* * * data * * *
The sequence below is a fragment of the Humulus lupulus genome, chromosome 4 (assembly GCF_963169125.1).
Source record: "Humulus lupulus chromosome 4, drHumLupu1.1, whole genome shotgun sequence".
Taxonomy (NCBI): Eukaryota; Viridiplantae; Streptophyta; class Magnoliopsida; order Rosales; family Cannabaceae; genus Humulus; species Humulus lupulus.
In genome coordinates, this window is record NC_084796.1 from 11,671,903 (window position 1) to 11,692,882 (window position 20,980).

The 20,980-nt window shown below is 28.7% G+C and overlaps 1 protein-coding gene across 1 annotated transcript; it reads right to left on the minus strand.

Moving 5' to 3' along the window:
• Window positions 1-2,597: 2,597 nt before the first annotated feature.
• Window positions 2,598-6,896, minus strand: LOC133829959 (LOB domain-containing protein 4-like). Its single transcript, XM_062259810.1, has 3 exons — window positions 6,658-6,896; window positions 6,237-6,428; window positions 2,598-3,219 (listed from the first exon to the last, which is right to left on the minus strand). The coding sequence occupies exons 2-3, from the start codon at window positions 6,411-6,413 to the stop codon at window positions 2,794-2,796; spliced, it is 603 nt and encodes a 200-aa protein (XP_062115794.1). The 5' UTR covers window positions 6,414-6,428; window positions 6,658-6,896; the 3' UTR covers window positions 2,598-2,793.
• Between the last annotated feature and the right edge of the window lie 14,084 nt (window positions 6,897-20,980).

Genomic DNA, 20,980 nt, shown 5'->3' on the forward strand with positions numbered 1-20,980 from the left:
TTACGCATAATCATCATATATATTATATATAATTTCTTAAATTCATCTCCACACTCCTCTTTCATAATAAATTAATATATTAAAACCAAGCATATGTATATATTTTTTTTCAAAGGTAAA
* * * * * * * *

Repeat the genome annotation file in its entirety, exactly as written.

The sequence below is a fragment of the Humulus lupulus genome, chromosome 4 (assembly GCF_963169125.1).
Source record: "Humulus lupulus chromosome 4, drHumLupu1.1, whole genome shotgun sequence".
Taxonomy (NCBI): Eukaryota; Viridiplantae; Streptophyta; class Magnoliopsida; order Rosales; family Cannabaceae; genus Humulus; species Humulus lupulus.
In genome coordinates, this window is record NC_084796.1 from 11,671,903 (window position 1) to 11,692,882 (window position 20,980).

The 20,980-nt window shown below is 28.7% G+C and overlaps 1 protein-coding gene across 1 annotated transcript; it reads right to left on the minus strand.

Moving 5' to 3' along the window:
• Window positions 1-2,597: 2,597 nt before the first annotated feature.
• Window positions 2,598-6,896, minus strand: LOC133829959 (LOB domain-containing protein 4-like). Its single transcript, XM_062259810.1, has 3 exons — window positions 6,658-6,896; window positions 6,237-6,428; window positions 2,598-3,219 (listed from the first exon to the last, which is right to left on the minus strand). The coding sequence occupies exons 2-3, from the start codon at window positions 6,411-6,413 to the stop codon at window positions 2,794-2,796; spliced, it is 603 nt and encodes a 200-aa protein (XP_062115794.1). The 5' UTR covers window positions 6,414-6,428; window positions 6,658-6,896; the 3' UTR covers window positions 2,598-2,793.
• Between the last annotated feature and the right edge of the window lie 14,084 nt (window positions 6,897-20,980).

Genomic DNA, 20,980 nt, shown 5'->3' on the forward strand with positions numbered 1-20,980 from the left:
TTACGCATAATCATCATATATATTATATATAATTTCTTAAATTCATCTCCACACTCCTCTTTCATAATAAATTAATATATTAAAACCAAGCATATGTATATATTTTTTTTCAAAGGTAAA